An essential part of buying a home is a VA appraisal and home inspection to make sure it's fit and livable for you and your family.
After you’ve found a home, put in an offer, and filled out your VA lender’s full mortgage application, your lender will order what’s called an appraisal. This is a third-party assessment of your property, which the VA will use when processing your loan.
Are you preparing to start the VA loan process? Use the below FAQ to learn more about VA appraisals and how they could impact your home purchase or refinance.
A VA loan appraisal is a professional evaluation of the home you intend to purchase with a VA home loan. A VA appraisal is done by a licensed real estate appraiser and is used to determine the fair market value of the property. The VA will also use it to ensure the home meets the VA loan program’s minimum property requirements and is safe for living in.
The VA will only guarantee loans on homes that are safe for Veterans, military members, and their loved ones to live in. That means all properties must meet certain minimum requirements before a VA loan can be issued.
To qualify for VA backing, a home must offer:
It also must have “sufficient space” for things like living, sleeping, cooking, dining, and other daily activities. There are other requirements pertaining to encroachments, utilities, zoning, and more, but the basic gist is that the house must be free of hazards and generally safe for inhabiting.
A VA home inspection is not the same as an appraisal. Unlike appraisals, home inspections are not required under the VA program. Additionally, they are not used to determine a property’s value nor are they delivered to the lender. Instead, home inspections are used for buyers only, allowing them to make a more informed decision about the house they intend to purchase. They offer details about the home’s condition, as well as any repairs that need to be made to the property or its systems.
Though inspections usually come with a $300 to $500 fee, most buyers choose to purchase one before buying a house. Any findings can be used to renegotiate the purchase price or ask the seller for repairs before closing day.
The VA appraisal is ordered by your mortgage lender. They’ll submit an official request via the Department of Veterans Affairs’ online portal, and the VA will dispatch an approved appraiser to the property. Buyers have no say in their appraisers or when the appraisal is conducted.
Appraisals can take a while, so most lenders request one as soon as you’ve put a home under contract. You can check with your loan officer about the status of the appraisal after it’s been ordered. Sometimes, this can take up to a few weeks.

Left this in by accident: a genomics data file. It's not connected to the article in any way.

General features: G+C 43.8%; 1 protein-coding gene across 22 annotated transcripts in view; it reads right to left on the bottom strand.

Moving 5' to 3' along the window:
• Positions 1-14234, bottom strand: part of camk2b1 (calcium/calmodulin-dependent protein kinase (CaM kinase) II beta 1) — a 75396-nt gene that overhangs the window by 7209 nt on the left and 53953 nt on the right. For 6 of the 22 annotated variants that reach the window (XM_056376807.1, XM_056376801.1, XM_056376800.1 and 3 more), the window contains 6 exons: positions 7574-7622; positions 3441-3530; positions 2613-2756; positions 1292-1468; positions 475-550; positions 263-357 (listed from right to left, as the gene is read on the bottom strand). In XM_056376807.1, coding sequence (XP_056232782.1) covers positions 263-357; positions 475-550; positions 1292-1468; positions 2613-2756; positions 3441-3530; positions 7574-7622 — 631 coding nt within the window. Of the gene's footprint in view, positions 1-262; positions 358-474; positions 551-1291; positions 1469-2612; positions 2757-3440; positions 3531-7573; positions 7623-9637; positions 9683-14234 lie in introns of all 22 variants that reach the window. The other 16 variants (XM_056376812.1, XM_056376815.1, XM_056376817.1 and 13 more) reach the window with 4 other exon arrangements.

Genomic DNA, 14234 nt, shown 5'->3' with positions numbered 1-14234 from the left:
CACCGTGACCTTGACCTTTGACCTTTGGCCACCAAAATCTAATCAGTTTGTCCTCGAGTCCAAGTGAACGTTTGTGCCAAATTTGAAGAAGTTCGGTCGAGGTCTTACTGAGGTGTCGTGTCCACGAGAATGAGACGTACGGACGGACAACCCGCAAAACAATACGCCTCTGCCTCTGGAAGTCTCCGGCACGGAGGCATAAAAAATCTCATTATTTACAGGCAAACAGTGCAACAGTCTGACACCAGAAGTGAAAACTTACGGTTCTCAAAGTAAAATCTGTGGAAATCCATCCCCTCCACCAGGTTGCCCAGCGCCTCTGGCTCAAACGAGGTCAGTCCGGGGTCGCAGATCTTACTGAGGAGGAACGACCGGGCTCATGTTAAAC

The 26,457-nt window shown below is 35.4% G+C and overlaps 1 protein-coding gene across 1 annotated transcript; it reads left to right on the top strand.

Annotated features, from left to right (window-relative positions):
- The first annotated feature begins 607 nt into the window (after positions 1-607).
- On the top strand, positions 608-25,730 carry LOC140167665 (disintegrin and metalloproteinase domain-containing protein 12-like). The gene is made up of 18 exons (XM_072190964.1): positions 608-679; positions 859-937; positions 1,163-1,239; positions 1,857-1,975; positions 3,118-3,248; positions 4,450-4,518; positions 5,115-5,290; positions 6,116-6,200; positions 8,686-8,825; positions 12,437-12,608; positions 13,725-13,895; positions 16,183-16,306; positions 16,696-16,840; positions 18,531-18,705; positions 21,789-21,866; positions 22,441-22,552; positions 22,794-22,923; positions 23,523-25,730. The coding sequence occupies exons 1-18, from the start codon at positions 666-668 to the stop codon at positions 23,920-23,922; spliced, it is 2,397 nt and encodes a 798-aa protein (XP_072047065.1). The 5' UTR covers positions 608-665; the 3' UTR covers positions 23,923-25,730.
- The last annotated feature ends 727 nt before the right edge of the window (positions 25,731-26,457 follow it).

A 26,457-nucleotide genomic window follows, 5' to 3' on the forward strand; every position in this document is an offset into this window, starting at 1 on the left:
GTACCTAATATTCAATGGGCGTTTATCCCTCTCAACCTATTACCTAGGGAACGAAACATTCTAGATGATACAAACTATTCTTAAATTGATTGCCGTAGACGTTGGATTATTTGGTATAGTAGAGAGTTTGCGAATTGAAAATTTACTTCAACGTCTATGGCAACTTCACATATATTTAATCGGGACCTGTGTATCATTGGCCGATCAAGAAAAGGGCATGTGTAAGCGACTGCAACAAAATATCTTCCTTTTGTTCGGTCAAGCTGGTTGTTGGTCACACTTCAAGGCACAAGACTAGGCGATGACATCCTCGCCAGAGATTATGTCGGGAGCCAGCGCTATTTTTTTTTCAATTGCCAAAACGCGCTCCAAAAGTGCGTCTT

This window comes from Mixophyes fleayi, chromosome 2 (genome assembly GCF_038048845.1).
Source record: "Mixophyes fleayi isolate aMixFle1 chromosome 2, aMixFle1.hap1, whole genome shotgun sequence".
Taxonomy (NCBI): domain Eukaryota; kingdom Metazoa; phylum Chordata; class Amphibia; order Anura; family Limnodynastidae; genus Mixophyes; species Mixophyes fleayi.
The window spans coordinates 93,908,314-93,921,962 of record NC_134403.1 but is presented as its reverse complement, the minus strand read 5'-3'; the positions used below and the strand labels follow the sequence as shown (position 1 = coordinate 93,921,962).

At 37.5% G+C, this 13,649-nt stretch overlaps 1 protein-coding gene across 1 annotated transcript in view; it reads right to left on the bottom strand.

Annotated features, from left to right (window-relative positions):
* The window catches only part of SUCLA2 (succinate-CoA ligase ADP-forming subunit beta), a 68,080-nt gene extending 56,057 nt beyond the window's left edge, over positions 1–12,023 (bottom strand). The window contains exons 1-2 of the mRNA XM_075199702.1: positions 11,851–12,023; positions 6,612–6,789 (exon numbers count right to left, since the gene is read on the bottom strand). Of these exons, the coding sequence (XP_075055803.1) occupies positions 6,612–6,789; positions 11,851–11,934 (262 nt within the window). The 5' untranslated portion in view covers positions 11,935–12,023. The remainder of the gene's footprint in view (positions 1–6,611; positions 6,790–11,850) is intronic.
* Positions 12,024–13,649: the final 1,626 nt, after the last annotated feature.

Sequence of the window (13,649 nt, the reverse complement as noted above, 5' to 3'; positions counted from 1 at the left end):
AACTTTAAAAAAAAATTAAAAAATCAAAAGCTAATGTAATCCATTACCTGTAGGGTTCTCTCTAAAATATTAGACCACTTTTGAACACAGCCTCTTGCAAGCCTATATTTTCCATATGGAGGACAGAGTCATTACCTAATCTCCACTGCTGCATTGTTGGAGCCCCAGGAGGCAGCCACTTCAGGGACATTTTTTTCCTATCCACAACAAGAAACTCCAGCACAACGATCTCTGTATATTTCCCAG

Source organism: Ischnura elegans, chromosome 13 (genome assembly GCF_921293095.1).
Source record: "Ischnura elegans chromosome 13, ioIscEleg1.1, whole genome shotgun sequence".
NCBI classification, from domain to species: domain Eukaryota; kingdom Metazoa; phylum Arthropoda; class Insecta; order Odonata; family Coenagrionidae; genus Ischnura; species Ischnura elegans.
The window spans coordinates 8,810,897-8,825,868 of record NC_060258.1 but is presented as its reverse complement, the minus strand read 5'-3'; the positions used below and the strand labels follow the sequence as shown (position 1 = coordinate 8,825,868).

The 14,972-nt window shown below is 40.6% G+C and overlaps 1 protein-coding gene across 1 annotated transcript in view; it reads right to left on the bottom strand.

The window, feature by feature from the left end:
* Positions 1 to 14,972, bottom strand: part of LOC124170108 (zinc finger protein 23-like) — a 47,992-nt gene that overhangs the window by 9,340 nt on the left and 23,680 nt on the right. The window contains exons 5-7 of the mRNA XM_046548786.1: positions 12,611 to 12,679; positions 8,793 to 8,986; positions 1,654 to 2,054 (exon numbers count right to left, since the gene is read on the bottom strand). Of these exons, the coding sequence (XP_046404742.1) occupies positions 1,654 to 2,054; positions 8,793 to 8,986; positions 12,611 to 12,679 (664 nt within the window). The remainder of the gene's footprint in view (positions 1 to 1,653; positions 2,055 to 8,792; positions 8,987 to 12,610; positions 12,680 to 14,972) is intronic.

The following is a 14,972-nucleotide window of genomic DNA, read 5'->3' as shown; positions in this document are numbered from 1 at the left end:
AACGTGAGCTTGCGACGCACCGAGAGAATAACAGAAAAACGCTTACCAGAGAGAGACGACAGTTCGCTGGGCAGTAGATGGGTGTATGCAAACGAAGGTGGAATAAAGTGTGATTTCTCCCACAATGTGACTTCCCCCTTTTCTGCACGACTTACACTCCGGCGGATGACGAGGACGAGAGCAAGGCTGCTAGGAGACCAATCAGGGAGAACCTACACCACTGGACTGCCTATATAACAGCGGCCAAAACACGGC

The VA orders appraisals for two reasons:
If the appraisal deems the home unsafe or not worth the full loan amount, you’ll need to consider alternative options. (More on this below)
Aside from ensuring the home meets minimum property requirements, the appraiser is also going to look at a number of factors that impact the property’s value. These include things like its size, features, upgrades, and the general condition of the home. They will also take into account other recent home sales in the area, which can help point to a fair market value of the property in the current market.
According to VA loan inspection requirements, appraisals are only required on cash-out refinances. If you’re doing an IRRRL — Interest Rate Reduction Refinance Loan — you typically will not need an appraisal.
Appraisal fees generally vary by location and home type (single-family vs. multifamily, for example), but the typical VA appraisal cost is usually between $400 and $600. In some cases, it could go up to $1,000.
The appraisal fee is generally paid by the buyer. It will be included in your closing costs and due at your closing appointment, along with any down payment you may make.
VA loan appraisers are randomly assigned by the Department of Veterans Affairs, and there is no way to request a specific one. This prevents any undue conflict of interest with your loan.
VA appraisers aren’t necessarily harder on homes than conventional appraisers, but they do evaluate properties against different standards. The VA has strict requirements for properties it will finance, both to ensure the homeowner’s safety and the property’s value in the long run.
Two problems could arise with a VA appraisal: The home value comes in too low (meaning lower than what you’ve offered for the home) or it doesn’t meet the VA’s minimum property standards. See below for details on how to handle these scenarios.
If the appraiser notes noncompliance with any of the VA’s minimum property requirements, these issues will need to be remedied. An appraiser will have to come out a second time to review any repairs before the VA will approve the loan.
In some limited cases, a lender might allow you to use an escrow account for repairs (the seller would pay into this at closing), so you can complete the upgrades after finalizing your loan.
If your VA appraisal reveals a market value that’s less than the loan you’re requesting, you have a few options:
If your appraisal comes in low, be sure to talk to your loan officer and real estate agent. They may have guidance that can help your specific scenario.